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WaterSmart Moves Pay Off for Fallbrook Avocado Farm

Josh Kane didn’t know a lot about avocado farming 10 years ago, but he does now.

In 2001, Kane’s mother bought a 60-acre avocado farm, the Rice Canyon Ranch, in Fallbrook, thinking it would be a good investment. But, some not-so-good advice, and the 2014 drought, had the business in a nosedive.

So, Kane quit his job in commercial real estate and stepped in to help his mom turn the farm around, or “they would have lost the investment,” said Kane.

During that time, the Fallbrook area had been a hub for agriculture, specifically avocados. But many farms ceased operating due to a complex suite of factors that include increasing water and labor costs, competition from imports, and climate volatility.

Rice Canyon took a long-term investment perspective and invested in innovative measures, including tree stumping and grafting. Those strategies, along with smart irrigation, helped turn the farm around. But challenges remain.

Award-winning water-use efficiency

The Metropolitan Water District of Southern California Water Savings Incentive Program, or WSIP, helped Kane to increase water-use efficiency at the farm. Rice Canyon Ranch and Kane were recognized with an award. He was one of six honorees selected based on their remarkable water-saving projects and facility upgrades funded by the WSIP.

Each unique project was recognized in a May 2023 ceremony for its technological innovations, environmental stewardship and water sustainability.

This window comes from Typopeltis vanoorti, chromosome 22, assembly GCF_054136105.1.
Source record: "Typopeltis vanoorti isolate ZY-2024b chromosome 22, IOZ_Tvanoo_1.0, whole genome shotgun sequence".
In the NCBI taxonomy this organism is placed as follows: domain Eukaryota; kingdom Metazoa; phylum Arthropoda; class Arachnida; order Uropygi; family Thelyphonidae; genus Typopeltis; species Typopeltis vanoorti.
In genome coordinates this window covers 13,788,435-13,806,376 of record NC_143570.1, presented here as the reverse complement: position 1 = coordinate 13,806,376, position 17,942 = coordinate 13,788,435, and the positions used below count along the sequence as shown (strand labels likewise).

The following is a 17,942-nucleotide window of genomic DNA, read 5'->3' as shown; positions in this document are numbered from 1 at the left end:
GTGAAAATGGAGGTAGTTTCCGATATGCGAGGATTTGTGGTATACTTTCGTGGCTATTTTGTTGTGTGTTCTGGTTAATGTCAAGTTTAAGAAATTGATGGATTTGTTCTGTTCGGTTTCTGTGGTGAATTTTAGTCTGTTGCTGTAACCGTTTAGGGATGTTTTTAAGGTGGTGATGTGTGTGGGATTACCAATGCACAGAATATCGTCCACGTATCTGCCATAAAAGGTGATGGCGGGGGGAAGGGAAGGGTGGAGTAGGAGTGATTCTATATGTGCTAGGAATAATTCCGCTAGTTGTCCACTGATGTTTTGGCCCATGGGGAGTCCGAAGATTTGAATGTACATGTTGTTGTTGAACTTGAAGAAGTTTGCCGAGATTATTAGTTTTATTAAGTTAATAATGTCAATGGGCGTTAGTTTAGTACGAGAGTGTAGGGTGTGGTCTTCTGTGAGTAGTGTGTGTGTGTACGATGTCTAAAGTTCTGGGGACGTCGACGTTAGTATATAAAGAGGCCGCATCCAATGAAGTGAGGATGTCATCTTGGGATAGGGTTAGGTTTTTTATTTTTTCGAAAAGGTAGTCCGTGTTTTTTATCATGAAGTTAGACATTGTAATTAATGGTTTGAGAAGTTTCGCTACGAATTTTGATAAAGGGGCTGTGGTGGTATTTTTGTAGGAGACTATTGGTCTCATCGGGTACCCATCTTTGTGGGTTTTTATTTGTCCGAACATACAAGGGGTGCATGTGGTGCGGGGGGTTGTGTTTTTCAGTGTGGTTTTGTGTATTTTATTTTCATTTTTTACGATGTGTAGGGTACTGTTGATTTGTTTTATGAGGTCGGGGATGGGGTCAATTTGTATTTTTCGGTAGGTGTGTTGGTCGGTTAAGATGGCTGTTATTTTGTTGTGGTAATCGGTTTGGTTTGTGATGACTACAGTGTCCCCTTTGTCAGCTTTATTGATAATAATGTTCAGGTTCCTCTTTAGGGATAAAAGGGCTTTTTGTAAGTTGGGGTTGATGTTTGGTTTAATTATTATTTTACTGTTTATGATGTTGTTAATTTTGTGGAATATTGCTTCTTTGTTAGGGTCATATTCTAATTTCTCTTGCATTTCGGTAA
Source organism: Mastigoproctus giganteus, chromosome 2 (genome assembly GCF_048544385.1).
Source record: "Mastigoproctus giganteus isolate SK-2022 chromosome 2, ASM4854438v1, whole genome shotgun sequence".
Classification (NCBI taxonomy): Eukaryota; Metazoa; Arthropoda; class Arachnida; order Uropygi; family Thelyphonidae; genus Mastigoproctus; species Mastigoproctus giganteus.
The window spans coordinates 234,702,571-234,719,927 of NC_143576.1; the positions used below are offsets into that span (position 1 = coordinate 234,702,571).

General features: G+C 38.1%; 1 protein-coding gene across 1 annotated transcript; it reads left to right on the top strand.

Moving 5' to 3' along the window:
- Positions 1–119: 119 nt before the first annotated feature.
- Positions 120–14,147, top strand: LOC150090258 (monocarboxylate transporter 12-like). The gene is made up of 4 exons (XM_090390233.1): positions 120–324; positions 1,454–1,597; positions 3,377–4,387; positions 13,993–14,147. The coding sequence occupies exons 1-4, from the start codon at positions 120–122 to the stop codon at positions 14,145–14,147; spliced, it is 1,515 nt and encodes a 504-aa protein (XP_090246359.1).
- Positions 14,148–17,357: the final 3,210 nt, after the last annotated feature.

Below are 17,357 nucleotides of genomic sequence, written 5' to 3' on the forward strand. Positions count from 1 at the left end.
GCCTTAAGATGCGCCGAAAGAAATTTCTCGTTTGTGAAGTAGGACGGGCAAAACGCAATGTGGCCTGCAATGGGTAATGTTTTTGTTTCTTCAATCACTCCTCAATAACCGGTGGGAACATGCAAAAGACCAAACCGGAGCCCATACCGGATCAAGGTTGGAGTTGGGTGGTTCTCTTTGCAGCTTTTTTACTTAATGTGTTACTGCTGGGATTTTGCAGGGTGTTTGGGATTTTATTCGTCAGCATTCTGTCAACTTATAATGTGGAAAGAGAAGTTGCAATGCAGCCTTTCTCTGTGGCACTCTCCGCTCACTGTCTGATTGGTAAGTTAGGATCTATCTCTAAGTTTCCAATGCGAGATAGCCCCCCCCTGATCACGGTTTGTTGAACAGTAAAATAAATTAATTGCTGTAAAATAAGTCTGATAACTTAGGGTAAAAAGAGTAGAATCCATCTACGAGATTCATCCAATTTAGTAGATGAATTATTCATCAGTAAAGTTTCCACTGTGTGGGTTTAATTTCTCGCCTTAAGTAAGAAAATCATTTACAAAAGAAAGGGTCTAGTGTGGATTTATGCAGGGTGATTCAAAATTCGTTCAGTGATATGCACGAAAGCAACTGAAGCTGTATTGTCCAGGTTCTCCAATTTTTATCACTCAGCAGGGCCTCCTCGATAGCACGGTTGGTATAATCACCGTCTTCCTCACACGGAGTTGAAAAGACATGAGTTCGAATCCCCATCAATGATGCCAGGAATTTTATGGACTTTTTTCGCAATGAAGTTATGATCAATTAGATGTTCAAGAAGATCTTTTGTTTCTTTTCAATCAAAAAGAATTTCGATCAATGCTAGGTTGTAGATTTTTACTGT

Metropolitan’s One Water Awards ceremony at the California Endowment in Los Angeles honored organizations that used funding from the WSIP to make major improvements to their water management operations and equipment, such as installing smart irrigation technology, water recirculation systems and soil moisture sensors.

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The Rice Canyon Ranch avocado farm. Photo: Metropolitan Water District of Southern California

Long-term sustainable change

“The transformation of daily operations for these organizations translates into long-term, sustainable change for entire communities,” said Metropolitan General Manager Adel Hagekhalil. “The ceremony demonstrated that when everyone does what they can to use less water, we produce real water savings that benefits millions.”

Named for Metropolitan’s approach to water management that values and acknowledges that all water resources are connected, the One Water Awards program amplifies the success of participants in its WSIP. The program provides funding to commercial, industrial, institutional and agricultural customers that make water efficiency upgrades to their facilities but may not qualify for Metropolitan’s standard commercial rebate programs. It pays up to $0.60 per 1,000 gallons of water saved annually through customized projects that are developed by each organization to fit its needs.

“Outside of the box” strategies for avocado farm

The WSIP program and incentives were critical to implementing Rice Canyon’s strategies and have helped significantly reduce costs.

Rice Canyon replaced existing, or old trees, with “high-density planting.” How did removing old trees and high-density planting save water and money?

Kane says Haas avocado trees reach up to “40 feet and out 50 feet, it’s a massive tree and older trees would climb higher and higher in the old way of growing.”

Instead of planting trees like the typical spacing for avocado farms in the past, the new trees were planted on 10 feet by 10 feet spacing. Kane says that change to smaller spacing allowed reduced water usage, reduced loss due to deep percolation, inhibited weed growth, and excessive evaporation loss through overgrown canopies. Plant “material changes” meant using mulch to save water.

“Avocado roots are only about six inches deep, so they require a lot of water,” Kane explained. “But adding a layer of mulch keeps the roots wet, reducing irrigation and saving water.”